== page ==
o       Genesis 3:21 'Unto Adam also and to his wife did the LORD God make coats of skins, and clothed them.'

�        Salvation was always by grace through faith in Christ�s sacrifice, even before Jesus died on the cross.

 

D. The Different Administrations of the Covenant of Grace

�        WCF 7.5 'This covenant was differently administered in the time of the law, and in the time of the gospel; under the law it was administered by promises, prophecies, sacrifices, circumcision, the paschal lamb, and other types and ordinances delivered to the people of the Jews, all foresignifying Christ to come, which were for that time sufficient and efficacious, through the operation of the Spirit, to instruct and build up the elect in faith in the promised Messiah, by whom they had full remission of sins, and eternal salvation; and is called the Old Testament.' 

�        WCF 7.6 'Under the gospel, when Christ the substance was exhibited, the ordinances in which this covenant is dispensed are the preaching of the Word, and the administration of the sacraments of Baptism and the Lord's Supper, which, though fewer in number, and administered with more simplicity and less outward glory, yet in them it is held forth in more fulness, evidence, and spiritual efficacy, to all nations, both Jews and Gentiles; and is called the New Testament. There are not therefore two covenants of grace differing in substance, but one and the same under various dispensations.' 

 

 

Other Covenants mentioned in the Bible:

�        They are all part of the Covenant of Grace and all are finally fulfilled in Christ.

�        God initiated every one of them, and used them to reveal little by little what His grace is.

o        Noahic Covenant (Genesis 9:9-17, God's grace to living things)

o        Abrahamic Covenant (Genesis 12:3, 17:6,8; God's grace to Abraham)

o        Mosaic Covenant (Deuteronomy 29:12,13; Exodus 34:27, God's grace to Israel)

o        Davidic Covenant (2 Samuel 7:11-14; Psalm 89:3,4; God's grace to David)

o        New Covenant (Jeremiah 31:31-34, God's grace to Israel and the Church) 

 

6.   Covenant Theology versus Dispensational Theology

�        Dispensational Theology divides history into dispensations.

�        In each dispensation, the method by which God dispenses salvation is different.

�        Each dispensation ends with man's failure and God's judgment, before a different method is used.  

�        2 Timothy 2:15, �Study to shew thyself approved unto God, a workman that needeth not to be ashamed, rightly dividing the word of truth.'

 

A. Origin of Dispensational Theology 

�        Liberalism infected many churches in the early 1800s.

�        Many were very unhappy with the sad state of the established Church and decided to separate from it.

�        This gave rise to the Brethren Movement in 1827 first in Dublin and later at Plymouth.

�        One of the founders of this movement was John Nelson Darby (1800-1882), who sought to incorporate all futuristic Bible prophecies into a single interpretative system.

�        From 1837 to 1859 he preached extensively in the British Isles, and from around 1859 he made six tours to America.

�        By 1900, dispensationalism had become a bedrock, and a systematic way to study the Bible for vast numbers of conservative Protestants.

�        Its rise paralleled the Fundamentalist movement in America which opposed Darwinism, liberal theology, and textual criticism.

�        In 1909 Cyrus Ingerson Scofield published the Scofield Reference Study Bible, which helped the average layman to better understand the Scriptures, and it became one of the mainstays of the Dispensationalist and Fundamentalist movements.

�        People could understand the purpose of God from Genesis to Revelation, and see the plan of the Lord for the Church Age and, as well, the unfolding Prophetic Plan into the future.

�        After some discussions and prayer in 1924, Lewis Sperry Chafer founded the Evangelical Theological College, as a centre for Dispensational theology, and it was later renamed Dallas Theological Seminary.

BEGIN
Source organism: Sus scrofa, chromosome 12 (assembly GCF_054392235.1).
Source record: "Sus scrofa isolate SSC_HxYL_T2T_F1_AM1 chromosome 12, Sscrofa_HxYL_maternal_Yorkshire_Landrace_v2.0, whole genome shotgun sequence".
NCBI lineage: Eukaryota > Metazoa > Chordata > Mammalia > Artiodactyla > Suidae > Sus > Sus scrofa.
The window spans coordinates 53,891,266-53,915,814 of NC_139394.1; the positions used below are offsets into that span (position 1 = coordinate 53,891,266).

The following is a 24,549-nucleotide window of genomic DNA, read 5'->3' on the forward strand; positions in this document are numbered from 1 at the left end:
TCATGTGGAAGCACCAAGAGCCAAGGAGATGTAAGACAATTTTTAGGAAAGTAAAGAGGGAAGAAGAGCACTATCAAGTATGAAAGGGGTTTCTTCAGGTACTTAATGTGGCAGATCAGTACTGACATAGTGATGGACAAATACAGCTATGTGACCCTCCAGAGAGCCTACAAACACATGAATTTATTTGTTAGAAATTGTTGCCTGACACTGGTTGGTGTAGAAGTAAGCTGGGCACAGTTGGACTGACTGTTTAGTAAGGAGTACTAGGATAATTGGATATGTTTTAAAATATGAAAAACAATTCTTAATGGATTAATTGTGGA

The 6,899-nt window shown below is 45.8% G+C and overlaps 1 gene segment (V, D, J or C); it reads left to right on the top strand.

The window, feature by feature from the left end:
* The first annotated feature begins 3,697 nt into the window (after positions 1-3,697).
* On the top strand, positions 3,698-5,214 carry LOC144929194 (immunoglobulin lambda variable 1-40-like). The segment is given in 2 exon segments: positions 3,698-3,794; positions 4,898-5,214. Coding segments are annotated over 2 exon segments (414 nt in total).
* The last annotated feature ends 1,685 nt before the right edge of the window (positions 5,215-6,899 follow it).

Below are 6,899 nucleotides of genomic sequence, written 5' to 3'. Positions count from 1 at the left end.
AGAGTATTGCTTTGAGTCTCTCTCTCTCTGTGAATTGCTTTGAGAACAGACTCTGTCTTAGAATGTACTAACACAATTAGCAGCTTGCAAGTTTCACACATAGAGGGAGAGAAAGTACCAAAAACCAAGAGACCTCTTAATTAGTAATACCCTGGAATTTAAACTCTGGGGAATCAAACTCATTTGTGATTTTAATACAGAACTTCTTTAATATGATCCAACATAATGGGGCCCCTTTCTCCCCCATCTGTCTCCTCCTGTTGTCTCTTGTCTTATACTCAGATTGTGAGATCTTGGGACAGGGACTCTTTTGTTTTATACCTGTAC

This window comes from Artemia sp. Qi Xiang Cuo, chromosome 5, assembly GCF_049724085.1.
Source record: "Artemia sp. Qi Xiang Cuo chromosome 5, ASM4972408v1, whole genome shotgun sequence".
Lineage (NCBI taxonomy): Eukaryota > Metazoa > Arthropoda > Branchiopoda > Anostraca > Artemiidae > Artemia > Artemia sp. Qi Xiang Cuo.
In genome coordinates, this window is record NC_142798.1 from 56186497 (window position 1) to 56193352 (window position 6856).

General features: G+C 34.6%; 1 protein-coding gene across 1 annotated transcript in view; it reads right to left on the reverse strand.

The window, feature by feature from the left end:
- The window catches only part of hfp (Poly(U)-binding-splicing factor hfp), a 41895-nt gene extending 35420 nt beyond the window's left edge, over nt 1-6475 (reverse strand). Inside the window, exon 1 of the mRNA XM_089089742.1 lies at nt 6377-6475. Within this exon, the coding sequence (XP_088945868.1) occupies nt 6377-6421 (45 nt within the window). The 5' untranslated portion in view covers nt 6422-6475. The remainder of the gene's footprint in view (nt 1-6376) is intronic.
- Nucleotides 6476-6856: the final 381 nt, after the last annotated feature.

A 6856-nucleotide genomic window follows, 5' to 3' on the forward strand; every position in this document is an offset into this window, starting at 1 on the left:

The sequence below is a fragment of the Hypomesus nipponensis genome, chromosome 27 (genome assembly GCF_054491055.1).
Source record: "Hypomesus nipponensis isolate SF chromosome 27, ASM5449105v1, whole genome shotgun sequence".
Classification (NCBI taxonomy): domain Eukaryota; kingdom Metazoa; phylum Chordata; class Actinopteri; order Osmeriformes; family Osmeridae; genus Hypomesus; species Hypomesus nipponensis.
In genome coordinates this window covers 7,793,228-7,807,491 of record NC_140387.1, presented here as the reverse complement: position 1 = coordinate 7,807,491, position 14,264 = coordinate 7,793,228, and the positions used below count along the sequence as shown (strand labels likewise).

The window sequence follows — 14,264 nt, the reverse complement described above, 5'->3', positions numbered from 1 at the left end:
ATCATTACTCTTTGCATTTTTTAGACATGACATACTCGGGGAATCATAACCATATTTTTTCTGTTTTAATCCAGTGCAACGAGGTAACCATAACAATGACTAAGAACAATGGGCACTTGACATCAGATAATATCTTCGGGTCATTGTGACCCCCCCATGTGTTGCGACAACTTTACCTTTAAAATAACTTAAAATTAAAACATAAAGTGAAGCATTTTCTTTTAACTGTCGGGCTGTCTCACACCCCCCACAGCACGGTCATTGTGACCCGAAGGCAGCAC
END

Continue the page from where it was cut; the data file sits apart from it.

B. The Key Differences in Dispensational Theology

�        It is wrong to think that dispensationalists teach that there is more than one way of salvation.

�        Dispensationalists do not believe that salvation has ever been by works or by anything other than faith (cf. Romans 4:3).

�        But they believe that though the Old Testament saints were saved by grace through faith, they were not saved through a conscious faith in a suffering Christ:

�        'It was historically impossible that [Old Testament] saints should have had as the conscious object of their faith the incarnate, crucified Son, the Lamb of God (John 1:29), and that it is evident that they did not comprehend as we do that the sacrifices depicted the person and work of Christ [and] that they did not understand the redemptive significance of the prophecies and types concerning the sufferings of Christ (1 Pet 1:10-12)' (Doctrinal Statement of Dallas Theological Seminary)

�        The faith that the OT saints had was just a general faith toward God, manifested in other ways (e.g. Hebrews 11:1-40).

�        Dispensationalists also believe that Christ originally came to set up the Davidic Kingdom of Israel, but because the Jews rejected Him, the present Church Age was introduced, and the inauguration of the Kingdom by Christ was postponed to the end of the Church Age.

�        Dispensational theology therefore stresses the discontinuity of the history of God's redemption.

�        The dispensation of promise should have continued, but it came to an end when Abraham's descendants 'rashly accepted the Law' at Mt Sinai and 'exchanged grace for law'. (Scofield Reference Bible, note on Genesis 12:1)

C. Two Flaws in Dispensational Theology

i.    The Old Testament Saints' Faith in Christ-s Death

�        It is claimed that knowledge and understanding of Christ's death for sinners was a mystery that was 'locked up in the secret counsels of God' until the Jews rejected Christ. (New Scofield Reference Bible, 996)

�        However, the following must be considered:

a.   2 Timothy 3:15

o       Paul wrote to Timothy, 'And that from a child thou hast known the holy scriptures, which are able to make thee wise unto salvation through faith which is in Christ Jesus.'

o       Hence there must be enough information about Christ in the Old Testament that can bring sinners to trust in Him for salvation.

b.   Acts 3:18 and 10:43

o       'But those things, which God before had shewed by the mouth of all His prophets, that Christ should suffer, he hath so fulfilled.' 

o       'To Him give all the prophets witness, that through His name whosoever believeth in Him shall receive remission of sins.'